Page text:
Adams, Douglas. The Restaurant at the End of the Universe

Douglas Adams, The Restaurant at the End of the Universe (1980). Long ago, some distant planet realizes that quite a lot of people are wasting their time in what anthropologist David Graeber might call bullshit jobs.

A plan is devised to get rid not only of these pointless jobs, but also the people who do them. A poet spins some apocalyptic yarns, and the bullshit jobs people -- mostly management types, although some telephone-sanitizers etc. -- are packed off to colonize a backwater planet. This planet, it turns out, is the prehistoric Earth. And yes, we humans are their descendants, as demonstrated not so much by shared DNA, but by shared attitudes and agendas:
"[...] Since we decided a few weeks ago to adopt the leaf as legal tender, we have, of course, all become immensely rich."
      Ford stared in disbelief at the crowd who were murmuring appreciatively at this and greedily fingering the wads of leaves with which their track suits were stuffed.
     "But we have also," continued the management consultant, "run into a small inflation problem on account of the high level of leaf availability [...] we are about to embark on a massive defoliation campaign, and ... er, burn down all the forests. I think you'll all agree that's a sensible move under the circumstances."
For other money trees, see Kendrick LamarNalo Hopkinson, Clifford D. Simak, and Adam Roberts. The leaf currency is not the only (supposedly) impractical currency in the novel:
"[...] Its exchange rate of eight Ningis to one Pu is simple enough, but since a Ningi is a triangular rubber coin six thousand eight hundred miles long each side, no one has ever collected enough to own one Pu. Ningis are not negotiable currency, because the Galactibanks refuse to deal in fiddling small change. [...]"
Actually, a credit theory of money might say there's nothing wrong with the Ningi/Pu system. Owning a Ningi wouldn't have to involve re-locating a physical object: a record in a ledger of who owns what should be enough. That way, I don't need to actually carry it around with me; in the words of A.A. Milne, "Wherever I am, there's always Pu / There's always Pu and me." Compare the famous stone money of Yap.

It is also worth pointing out that the civilization which rids itself of the superfluous workers ends up perishing from an infectious disease contracted from an unsanitized telephone. The point of the satire might be: there is certainly a lot of labour done which is superfluous or a hindrance to human happiness and flourishing ... but figuring out exactly what labour that is is a difficult and risky business. (Perhaps the Bullshit Work Inspector can help?)

Talking points:
  • How does the proposal to get rid of bullshit jobs differ from the kind of ruthless, supposedly efficiency-driven restructuring that is sometimes proposed by management consultants?
  • How might pointless jobs be defined, identified, and removed?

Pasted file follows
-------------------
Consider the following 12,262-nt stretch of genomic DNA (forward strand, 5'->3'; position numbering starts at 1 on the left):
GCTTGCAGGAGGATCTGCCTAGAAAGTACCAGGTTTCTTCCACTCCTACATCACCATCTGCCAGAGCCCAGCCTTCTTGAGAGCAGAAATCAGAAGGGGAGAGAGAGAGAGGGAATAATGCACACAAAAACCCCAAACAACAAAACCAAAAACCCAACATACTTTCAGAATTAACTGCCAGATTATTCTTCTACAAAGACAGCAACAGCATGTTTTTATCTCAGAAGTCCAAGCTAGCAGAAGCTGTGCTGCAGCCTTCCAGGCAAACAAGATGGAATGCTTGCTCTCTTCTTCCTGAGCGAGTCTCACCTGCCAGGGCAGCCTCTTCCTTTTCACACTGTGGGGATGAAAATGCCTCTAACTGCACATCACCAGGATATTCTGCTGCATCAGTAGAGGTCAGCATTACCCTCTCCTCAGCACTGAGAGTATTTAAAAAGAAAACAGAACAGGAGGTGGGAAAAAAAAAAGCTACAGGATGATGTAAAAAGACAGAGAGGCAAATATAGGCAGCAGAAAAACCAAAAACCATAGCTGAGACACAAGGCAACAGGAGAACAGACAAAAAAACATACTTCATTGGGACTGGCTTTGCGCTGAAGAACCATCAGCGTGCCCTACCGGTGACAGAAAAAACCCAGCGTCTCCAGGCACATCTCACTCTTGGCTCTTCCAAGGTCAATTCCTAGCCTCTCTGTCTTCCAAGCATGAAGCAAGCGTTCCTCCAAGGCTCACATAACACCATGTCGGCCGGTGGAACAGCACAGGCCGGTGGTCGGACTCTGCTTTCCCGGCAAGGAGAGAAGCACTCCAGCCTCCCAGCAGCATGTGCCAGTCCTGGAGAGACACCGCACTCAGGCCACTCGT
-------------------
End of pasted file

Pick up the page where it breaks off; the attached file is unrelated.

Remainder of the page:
• Why might getting rid of the people feel easier than getting rid of the roles?
  • Is there a slightly genocidal edge to jokes about getting rid of an economically parasitic stratum of society?
  • Do you have a pointless job? (BBC)

Alcott, Louisa May. 'Transcendental Wild Oats'.

Louisa May Alcott, 'Transcendental Wild Oats: A Chapter from an Unwritten Romance' (1873).

Alcott's satire about a bungling 1840s Transcendental utopian community, and its extremely poor incentive design. It is inspired by the short-lived Fruitlands commune.
Transcendental wild oats were sown broadcast that year, and the fame thereof has not yet ceased in the land; for, futile as this crop seemed to outsiders, it bore an invisible harvest, worth much to those who planted in earnest. As none of the members of this particular community have ever recounted their experiences before, a few of them may not be amiss, since the interest in these attempts has never died out and Fruitlands was the most ideal of all these castles in Spain.

Atwood, Margaret. The Handmaid's Tale

Here's a short review of Atwood's classic over at The Guardian (by Charlotte Newman), plus Margaret Atwood's entry at the Science Fiction Encyclopedia.

And here's a snippet:
"Sorry, he said. This number's not valid.
  That's ridiculous, I said. it must be, I've got thousands in my account. I just got the statement two days ago. Try it again.
  It's not valid, he repeated obstinately. See that red light? Means it's not valid.
  You must have made a mistake, I said. Try it again.
  He shrugged and gave me a fed-up smile, but he did try the number again. This time I watched his fingers, on each number, and checked the numbers that came up in the window. It was my number all right, but there was the red light again."
She got up and went to the kitchen and poured us a couple of Scotches, and came back and sat down and I tried to tell her what had happened to me. When I'd finished, she said, Tried getting anything on your Compucard today?
  Yes, I said. I told her about that too.
  They've frozen them, she said. Mine too. The collective's too. Any account with an F on it instead of an M. All they needed to do is push a few buttons. We're cut off. 
Compare Brett Scott, "The War on Cash." Here's a snippet from that:
The proclaimed Death of Cash is thus an episode in the broader drama that is the Death of Privacy, the death of breathing room, and the death of informal, non-measured, unaccounted-for behaviour. Every action you take must forever be attached to your digital persona, dragging with it a data trail extending back to the day you were born. We face creating an entire generation of people who do not know what it feels like to not be monitored.